Earlier this month, the Supreme Court (am I allowed to call it the “Kennedy Court” yet? That would be fun…) made serious waves in the administrative law world when it handed down a ruling that will make it much easier for activists to prove local-level discrimination against minority candidates for low income housing. Even Justice Kennedy, who led the majority’s charge in favor of an expanded disparate impact analysis, was forced to admit that the ruling could cause an eventual return to racial quota systems.

We’re not quite there yet, but rest assured—the crack team at Housing and Urban Development, led by San Antonio golden boy Julian Castro, is keeping an eye on things.

A new rule, floated by HUD and released today by the Obama Administration, will require cities and towns to to look for patterns of racial bias in local housing. Officials will then be forced to report every 3 to 5 years on the state of the housing market, and self-set goals for reducing segregation in their jurisdictions.

This information won’t just go into a bureaucratic vacuum; instead, it’ll head straight for—you guessed it—another government database. WaPo explains:

The centerpiece of the new rule is a vast trove of geographic data covering every community in the country — its racial makeup, its poverty rate, its concentration of housing vouchers and public housing, as well as the quality of its schools and its public transit. Nearly all of this data, already gathered by the government, comes from publicly available sources like the Census. But HUD hopes the database will enable communities to more clearly track where poverty and segregation overlap, where housing voucher recipients live relative to good schools, which neighborhoods contain no affordable housing at all.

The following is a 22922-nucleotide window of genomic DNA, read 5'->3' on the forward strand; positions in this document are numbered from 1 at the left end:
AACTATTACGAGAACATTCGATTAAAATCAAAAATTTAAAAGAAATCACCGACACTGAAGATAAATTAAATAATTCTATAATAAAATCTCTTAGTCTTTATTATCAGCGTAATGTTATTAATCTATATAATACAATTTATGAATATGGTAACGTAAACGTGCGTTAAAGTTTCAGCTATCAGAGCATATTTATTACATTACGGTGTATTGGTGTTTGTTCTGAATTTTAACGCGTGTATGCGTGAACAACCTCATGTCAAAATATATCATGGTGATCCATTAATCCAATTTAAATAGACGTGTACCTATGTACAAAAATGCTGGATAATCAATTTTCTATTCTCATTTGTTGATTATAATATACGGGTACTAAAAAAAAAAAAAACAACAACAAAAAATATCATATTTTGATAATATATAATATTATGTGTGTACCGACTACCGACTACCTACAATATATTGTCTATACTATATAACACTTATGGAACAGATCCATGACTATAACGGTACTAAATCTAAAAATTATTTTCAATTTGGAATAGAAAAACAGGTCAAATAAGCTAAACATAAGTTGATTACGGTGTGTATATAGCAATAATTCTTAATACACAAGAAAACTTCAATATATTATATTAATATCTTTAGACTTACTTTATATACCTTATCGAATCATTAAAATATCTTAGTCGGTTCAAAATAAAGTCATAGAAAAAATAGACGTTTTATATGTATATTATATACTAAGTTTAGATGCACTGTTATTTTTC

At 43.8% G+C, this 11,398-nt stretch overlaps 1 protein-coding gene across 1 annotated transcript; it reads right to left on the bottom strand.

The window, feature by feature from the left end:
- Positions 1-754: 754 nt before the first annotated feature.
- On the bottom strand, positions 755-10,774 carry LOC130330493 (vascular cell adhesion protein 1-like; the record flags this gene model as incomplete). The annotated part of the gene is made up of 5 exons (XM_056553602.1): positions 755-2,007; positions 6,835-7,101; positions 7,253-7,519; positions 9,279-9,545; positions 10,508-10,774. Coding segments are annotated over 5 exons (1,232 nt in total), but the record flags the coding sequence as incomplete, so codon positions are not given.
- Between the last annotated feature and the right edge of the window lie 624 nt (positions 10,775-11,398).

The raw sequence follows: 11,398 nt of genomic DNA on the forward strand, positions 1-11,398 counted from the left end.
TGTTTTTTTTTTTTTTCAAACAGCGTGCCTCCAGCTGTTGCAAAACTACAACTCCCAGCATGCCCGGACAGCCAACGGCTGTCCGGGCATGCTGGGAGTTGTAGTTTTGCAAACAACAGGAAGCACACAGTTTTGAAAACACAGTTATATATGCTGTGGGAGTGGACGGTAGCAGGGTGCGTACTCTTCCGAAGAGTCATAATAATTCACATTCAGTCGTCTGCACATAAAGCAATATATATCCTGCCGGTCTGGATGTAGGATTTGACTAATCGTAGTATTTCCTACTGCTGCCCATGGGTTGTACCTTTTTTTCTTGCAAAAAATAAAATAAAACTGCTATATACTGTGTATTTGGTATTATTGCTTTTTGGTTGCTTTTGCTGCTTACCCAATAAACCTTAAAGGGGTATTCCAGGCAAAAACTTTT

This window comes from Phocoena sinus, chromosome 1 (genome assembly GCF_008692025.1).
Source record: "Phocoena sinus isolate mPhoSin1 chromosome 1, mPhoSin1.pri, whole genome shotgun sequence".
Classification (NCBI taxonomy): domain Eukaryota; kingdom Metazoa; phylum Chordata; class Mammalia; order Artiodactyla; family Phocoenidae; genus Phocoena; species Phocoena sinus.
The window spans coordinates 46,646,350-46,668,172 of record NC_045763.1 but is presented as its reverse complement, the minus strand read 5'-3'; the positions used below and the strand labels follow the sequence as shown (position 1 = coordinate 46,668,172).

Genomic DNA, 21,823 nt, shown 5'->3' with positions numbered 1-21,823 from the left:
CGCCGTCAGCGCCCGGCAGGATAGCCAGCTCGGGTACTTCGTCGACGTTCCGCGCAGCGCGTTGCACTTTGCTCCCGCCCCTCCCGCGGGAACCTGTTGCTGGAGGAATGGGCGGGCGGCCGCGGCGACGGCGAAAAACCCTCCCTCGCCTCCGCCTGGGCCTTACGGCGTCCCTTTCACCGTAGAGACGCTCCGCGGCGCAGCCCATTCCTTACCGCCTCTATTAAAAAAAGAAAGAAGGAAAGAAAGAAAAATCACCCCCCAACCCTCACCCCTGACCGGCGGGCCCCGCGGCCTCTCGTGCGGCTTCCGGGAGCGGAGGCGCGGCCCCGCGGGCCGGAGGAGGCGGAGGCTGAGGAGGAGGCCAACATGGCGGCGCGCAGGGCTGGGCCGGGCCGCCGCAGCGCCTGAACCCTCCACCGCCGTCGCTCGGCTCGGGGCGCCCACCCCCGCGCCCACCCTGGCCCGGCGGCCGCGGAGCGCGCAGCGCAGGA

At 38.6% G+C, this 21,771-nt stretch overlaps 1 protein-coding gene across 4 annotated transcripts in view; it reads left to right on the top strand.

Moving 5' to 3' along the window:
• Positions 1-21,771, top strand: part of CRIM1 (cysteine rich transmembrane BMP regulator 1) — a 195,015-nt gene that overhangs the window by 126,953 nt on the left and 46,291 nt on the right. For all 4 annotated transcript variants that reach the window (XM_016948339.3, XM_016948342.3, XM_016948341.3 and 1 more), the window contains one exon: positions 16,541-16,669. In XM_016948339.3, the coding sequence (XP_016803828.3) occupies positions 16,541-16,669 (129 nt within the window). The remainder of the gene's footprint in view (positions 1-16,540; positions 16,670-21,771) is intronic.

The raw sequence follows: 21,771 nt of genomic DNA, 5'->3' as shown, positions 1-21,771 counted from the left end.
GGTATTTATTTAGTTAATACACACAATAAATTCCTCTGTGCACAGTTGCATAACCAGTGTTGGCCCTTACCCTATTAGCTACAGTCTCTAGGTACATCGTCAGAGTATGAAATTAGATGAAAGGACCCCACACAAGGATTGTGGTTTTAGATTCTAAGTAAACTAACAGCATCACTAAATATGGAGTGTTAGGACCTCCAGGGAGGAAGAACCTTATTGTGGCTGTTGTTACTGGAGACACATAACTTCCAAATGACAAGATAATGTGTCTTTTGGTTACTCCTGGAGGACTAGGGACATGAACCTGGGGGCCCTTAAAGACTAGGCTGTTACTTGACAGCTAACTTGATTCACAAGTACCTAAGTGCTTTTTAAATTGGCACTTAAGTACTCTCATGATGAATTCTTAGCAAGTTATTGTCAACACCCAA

The premise of the rule is that all of this mapped data will make hidden barriers visible — and that once communities see them, they will be much harder to ignore.

Castro, who has a history of using race-based messaging tactics to work his way into the hearts of local minority populations, is of course touting this as a victory for equal opportunity, saying, “Unfortunately, too many Americans find their dreams limited by where they come from, and a ZIP code should never determine a child’s future. This important step will give local leaders the tools they need to provide all Americans with access to safe, affordable housing in communities that are rich with opportunity.”

Conservatives and local government advocates, however, are already looking for ways to stop rollout of the new policy. Conservatives in the House have already tried to defund the rule’s implementation. Activists on and off the Hill are quick to point out that, in addition to falling into the quota trap mentioned by Justice Kennedy, this rule forces communities to desegregate against the will of even minority residents.

This rule comes as part of a renewed push by President Obama to implement policies (allegedly) designed to combat “racially-charged” violence like what we’ve seen in Ferguson and Baltimore.